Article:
When we talk password security here at Techdirt, those conversations tend to revolve around stories a bit above and beyond the old "people don't use strong enough passwords" trope. While that certainly is the case, we tend to talk more about how major corporations aren't able to learn their lessons about storing customer passwords in plain text, or about how major media outlets are occasionally dumb enough to ask readers to submit their own passwords in an unsecure fashion. But for the truly silly, we obviously need to travel away from the world of private corporations and directly into the world of politicians, who often times are tasked with legislating on matters of data security and privacy, but who cannot help but show their own ineptness on the matter themselves. Take Owen Smith, for example. Smith is currently attempting to become the head of the UK's Labour Party, with his campaign working the phones as one would expect. And, because this is the age of social media engagement, one of his campaign staffers tweeted out the following photo of the crew hard at work. The image is such that the problem may not jump out at you. Hopefully one of the many internet-ers that tweeted a response to the campaign will help. Owen Smith's team have the absolute cheek to accuse @jeremycorbyn of "incompetence" the day after this! pic.twitter.com/ZUydXlLdxr — Another Angry Voice (@Angry_Voice) September 5, 2016 Yes, a staffer for the campaign managed to tweet out the full login and password to the phone banks for the campaign's phone jam. That password was also declared weak by the same internet that had managed to suss it out from the photo as well, leading some to complain that politicians that cannot bother to run organizations that adhere to basic security practices shouldn't be trusted to legislate on those matters in government. The tweet has since been deleted and the credentials altered, but password security practices probably start with a first step of: don't send out your l/p to the entire known internet-connected world. Permalink | Comments | Email This Story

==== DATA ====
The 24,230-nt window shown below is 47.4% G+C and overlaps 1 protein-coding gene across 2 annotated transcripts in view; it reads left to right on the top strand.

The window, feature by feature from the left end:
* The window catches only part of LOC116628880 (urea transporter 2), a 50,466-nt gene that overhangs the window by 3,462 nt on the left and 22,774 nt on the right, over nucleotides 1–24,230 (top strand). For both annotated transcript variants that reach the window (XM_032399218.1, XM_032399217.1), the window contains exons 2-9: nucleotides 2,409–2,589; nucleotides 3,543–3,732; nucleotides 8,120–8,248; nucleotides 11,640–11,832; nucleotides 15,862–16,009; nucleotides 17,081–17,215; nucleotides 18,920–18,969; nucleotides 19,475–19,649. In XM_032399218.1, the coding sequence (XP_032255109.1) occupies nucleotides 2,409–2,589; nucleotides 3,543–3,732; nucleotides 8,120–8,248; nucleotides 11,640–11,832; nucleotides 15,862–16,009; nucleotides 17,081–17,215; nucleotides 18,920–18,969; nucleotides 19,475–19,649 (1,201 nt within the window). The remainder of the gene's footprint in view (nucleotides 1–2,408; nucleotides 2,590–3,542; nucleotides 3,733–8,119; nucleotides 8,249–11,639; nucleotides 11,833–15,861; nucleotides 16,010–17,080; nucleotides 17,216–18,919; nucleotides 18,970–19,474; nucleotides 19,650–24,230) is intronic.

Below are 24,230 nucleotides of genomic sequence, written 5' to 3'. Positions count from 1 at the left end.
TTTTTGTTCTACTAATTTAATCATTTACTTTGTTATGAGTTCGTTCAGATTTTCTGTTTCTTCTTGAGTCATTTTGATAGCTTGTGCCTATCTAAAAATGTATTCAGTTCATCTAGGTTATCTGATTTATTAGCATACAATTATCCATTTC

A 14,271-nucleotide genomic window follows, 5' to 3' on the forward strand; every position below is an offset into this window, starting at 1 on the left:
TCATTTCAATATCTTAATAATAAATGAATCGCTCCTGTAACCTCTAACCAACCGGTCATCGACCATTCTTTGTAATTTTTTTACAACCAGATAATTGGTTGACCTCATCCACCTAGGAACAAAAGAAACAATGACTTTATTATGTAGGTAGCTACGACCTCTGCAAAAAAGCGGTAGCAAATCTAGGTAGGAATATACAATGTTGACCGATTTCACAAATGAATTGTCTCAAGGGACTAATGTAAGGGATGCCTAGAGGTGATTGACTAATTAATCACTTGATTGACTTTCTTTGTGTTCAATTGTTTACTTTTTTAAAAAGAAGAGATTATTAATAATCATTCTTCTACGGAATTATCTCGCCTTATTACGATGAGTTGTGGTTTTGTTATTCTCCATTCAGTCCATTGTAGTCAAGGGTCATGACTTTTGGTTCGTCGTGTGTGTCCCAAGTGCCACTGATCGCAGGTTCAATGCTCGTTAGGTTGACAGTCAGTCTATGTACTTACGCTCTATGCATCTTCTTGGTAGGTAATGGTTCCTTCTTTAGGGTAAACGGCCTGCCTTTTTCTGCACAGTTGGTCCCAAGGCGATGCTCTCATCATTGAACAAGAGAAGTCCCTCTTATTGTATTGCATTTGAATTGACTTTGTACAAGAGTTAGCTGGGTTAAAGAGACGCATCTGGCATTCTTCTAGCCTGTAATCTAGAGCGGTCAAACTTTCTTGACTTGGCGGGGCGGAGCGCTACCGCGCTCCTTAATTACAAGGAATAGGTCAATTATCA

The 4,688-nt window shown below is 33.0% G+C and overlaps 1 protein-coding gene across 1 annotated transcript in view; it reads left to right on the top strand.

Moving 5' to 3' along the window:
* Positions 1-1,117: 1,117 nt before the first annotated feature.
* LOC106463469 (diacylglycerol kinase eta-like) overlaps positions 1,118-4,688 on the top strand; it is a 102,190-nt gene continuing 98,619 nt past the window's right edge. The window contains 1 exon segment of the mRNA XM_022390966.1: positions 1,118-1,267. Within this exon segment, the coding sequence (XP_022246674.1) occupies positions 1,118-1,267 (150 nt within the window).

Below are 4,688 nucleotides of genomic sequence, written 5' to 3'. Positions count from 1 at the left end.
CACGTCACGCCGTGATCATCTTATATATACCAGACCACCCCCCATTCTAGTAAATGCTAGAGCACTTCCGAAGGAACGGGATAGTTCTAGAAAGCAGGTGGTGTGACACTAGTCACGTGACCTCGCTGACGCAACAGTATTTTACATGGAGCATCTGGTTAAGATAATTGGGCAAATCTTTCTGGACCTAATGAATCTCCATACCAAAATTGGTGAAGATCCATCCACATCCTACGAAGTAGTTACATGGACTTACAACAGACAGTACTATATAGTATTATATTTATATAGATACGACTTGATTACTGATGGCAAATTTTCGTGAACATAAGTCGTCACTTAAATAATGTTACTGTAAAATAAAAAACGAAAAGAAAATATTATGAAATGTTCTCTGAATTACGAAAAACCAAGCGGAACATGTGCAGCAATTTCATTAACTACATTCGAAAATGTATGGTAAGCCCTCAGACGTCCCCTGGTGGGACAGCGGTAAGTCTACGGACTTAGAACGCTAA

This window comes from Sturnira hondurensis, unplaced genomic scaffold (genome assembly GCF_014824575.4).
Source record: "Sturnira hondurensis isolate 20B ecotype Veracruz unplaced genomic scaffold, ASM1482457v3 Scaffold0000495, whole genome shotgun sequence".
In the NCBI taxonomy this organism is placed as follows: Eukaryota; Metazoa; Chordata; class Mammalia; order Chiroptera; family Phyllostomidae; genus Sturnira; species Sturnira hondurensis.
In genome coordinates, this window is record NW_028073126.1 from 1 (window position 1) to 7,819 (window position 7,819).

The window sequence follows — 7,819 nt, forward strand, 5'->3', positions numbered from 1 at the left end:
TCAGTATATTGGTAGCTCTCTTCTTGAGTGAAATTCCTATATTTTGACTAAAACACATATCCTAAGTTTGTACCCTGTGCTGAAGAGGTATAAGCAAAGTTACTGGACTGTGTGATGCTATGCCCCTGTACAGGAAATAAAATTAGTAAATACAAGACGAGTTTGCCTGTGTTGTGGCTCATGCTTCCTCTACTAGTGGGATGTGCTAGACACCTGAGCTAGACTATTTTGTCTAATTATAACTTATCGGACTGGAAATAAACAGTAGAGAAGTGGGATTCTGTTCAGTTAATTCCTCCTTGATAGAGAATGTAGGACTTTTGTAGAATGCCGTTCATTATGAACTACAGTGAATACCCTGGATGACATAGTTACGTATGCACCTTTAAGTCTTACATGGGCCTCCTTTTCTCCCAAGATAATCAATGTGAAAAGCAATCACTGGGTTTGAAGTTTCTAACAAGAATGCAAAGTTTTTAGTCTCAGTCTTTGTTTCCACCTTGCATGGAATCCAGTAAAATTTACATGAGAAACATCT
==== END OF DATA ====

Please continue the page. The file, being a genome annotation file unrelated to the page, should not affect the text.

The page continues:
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posted 14 days ago on techdirt